One of the reasons was that everyone had so many chips at the other table, no one was really in danger of busting (unless two of those big stacks went up against each other in a nuts vs. second nuts situation). My table had plenty of short stacks, but first-in shoves weren’t getting called very often and when they did get called, the short-stack always seemed to win. Unfortunately, I was given few opportunities to open a pot, and couldn’t take advantage.
After the tournament, I asked Aaron, the terrific TD at Aria, if he had ever seen a tournament play so tight after the bubble had been broken. He said there was one other time recently when something similar happened, but admitted that what had happened with us was very unusual.
Level 13 (500/3K/6K) $88K ($70K would be an M of 5). Average stack was $98K. After one limper, I made it $18K with Ace-10 suited. No call.
In the big blind I saw pocket Kings yet again. A big stack had opened for $20K. I shoved. He tanked, asked for a count, tanked some more….and folded. I was batting 3 for 3 with the dreaded hand.
Under the gun, I raised to $20K with King-Jack clubs, no call. Then, after two limpers, I raised to $25K on the button with Ace-8 of diamonds, no call.
Level 14 (1K/4K/8K) $135K (still barely over an M of 5). Average stack is $165K. First in, I shoved with Queen-10, Ace-King and pocket Jacks and wasn’t called. Then in the small blind, after it folded to me, I shoved with 9-8 of clubs. The big blind tanked but folded.
Level 15 (2K/6K/12K) $148K (well less than an M of 5). I raised to $40K first in with Queen-Jack offsuit, no call. Note: I really should have only been shoving, but I had noticed how the table was playing and raises like that were taking down pots, so I adjusted.
Somewhere around this time we lost some players finally and we assembled the final table. Tim, the fellow who had started to my immediate right when the tournament began, ended up once again on my immediate right. I said to him, “Here we are again, just like we started.” He said he was thinking the same thing.
Tenth place was still only $237, but after that it moved up each spot. When we set the final table, all those big stacks had come over from the other one. There was one huge stack in particular, he had about 4-5 times the next biggest stack it seemed. I was thinking that this was a guy who was never going to agree to any kind of deal. I was in the bottom third of stacks, which just two, maybe three stacks less than mine.
Down to 8-handed (next person out would get $395) I raised to $40K with pocket 7’s. Someone behind me shoved. He had less than me, but not a lot less. I tanked, and folded. He was surprised, but I had picked that $40K so I could get away from it preflop if necessary. It hurt, but not nearly as much as doubling him up would have.
I shoved with Ace-King, and this time I was called by a much bigger stack. It was maybe the second or third biggest stack at the table. He flipped over Ace-Queen. Ace-King held and I had a very nice double up, giving me over $250K. The guy who doubled me up went all in two more times with Ace-Queen. Each time he lost to Ace-King. In fact, his last hand, it was three-ways and boththe other players had Ace-King. Even before the last time, the other players were telling him, “You shouldn’t be playing Ace-Queen, not today anyway.” Indeed. Ace-Queen was worse for him than pocket Kings usually is for me. Considering his stack when he called my shove, it was truly amazing how fast he busted out.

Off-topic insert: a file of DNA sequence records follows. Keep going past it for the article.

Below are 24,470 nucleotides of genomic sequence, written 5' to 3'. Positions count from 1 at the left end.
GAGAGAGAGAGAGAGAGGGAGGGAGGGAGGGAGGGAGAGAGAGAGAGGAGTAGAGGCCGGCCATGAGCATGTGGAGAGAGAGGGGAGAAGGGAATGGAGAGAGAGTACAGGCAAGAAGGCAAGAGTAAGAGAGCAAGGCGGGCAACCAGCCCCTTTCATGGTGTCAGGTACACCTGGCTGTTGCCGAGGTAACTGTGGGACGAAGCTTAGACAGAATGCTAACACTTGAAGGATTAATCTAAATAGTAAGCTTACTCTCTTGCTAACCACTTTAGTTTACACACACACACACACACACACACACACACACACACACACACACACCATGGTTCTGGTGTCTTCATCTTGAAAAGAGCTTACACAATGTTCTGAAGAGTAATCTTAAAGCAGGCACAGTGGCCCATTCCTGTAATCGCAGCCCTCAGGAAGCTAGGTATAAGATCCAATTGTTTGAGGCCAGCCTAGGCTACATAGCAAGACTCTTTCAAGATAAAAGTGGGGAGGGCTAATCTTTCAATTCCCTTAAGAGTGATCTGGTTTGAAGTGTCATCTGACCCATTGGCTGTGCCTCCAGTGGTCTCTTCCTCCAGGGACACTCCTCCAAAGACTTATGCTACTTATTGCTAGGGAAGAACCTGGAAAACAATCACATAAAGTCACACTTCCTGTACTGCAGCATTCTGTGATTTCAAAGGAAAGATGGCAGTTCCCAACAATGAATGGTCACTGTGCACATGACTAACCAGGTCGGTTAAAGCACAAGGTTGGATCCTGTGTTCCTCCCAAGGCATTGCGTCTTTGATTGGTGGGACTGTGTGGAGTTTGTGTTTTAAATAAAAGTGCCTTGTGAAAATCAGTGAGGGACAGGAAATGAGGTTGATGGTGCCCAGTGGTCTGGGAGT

And so, people kept busting and I stayed alive. The Ace-King hand was the last one I wrote down. I must have won a few small pots with shoves or big opening raises. But I watched the table shrink.
When we got down to 6 players, I was in 4th place, stackwise. Tim and another guy were shorter. Sixth place was good for $646. Fifth would take home $847, and 4th would take home over $1K, I think over $1,100. Now, that was the one I wanted. Man, I really wanted to walk away with over a grand in prize money. It seemed so much more than even the $847 next prize.
In the meantime, it was getting late—after 9PM—and I hadn’t eaten much at all. There’s no dinner break in this tournament. I had actually eaten an early lunch in my room before arriving at the Aria at 12:30PM. Now, I have certain medical conditions that require that I not go “too long” without eating. I also need to take medication before and after dinner. It was clear I had to do something about food. I really wasn’t expecting to be playing this late. Also, for the past three, four, five hours, I had been half-expecting to bust out any minute.
I always keep a few bags of nuts with me whenever I play in a deepstack tournament, just to make sure I have some nourishment. I had had a bag or two of nuts during one of the earlier breaks. And I was lucky because, for some reason, I wasn’t hungry. By all rights, I should have been starving. But still, as we went to the last level before the next break, I knew I was going to have to eat something at the break if I was still alive, just to take my meds. So I took my pre-dinner meds at the level change to be ready. When that break approached, I folded what I knew would be the last hand before break (it was Aces, but I had to eat, so what the heck) and literally ran to the Men’s room (first things first). Then I ran to the pizza place that isn’t far from the poker room.
The pizza place, “550 Pizza” is a sit down restaurant but they have a takeout window for pizza by the slice only. They call it 550 Pizza because a slice of pizza is $5.50. When they first opened the place, the pizza slices were huge, one slice was almost a meal in itself. But now that they’ve been open for a year or two, they reduced the slices in size by at least ½ . But the price hasn’t changed. I guess that was easier than changing the name of the place. In a few years, they’ll have the same name but will sell pizza by the bite, not the slice.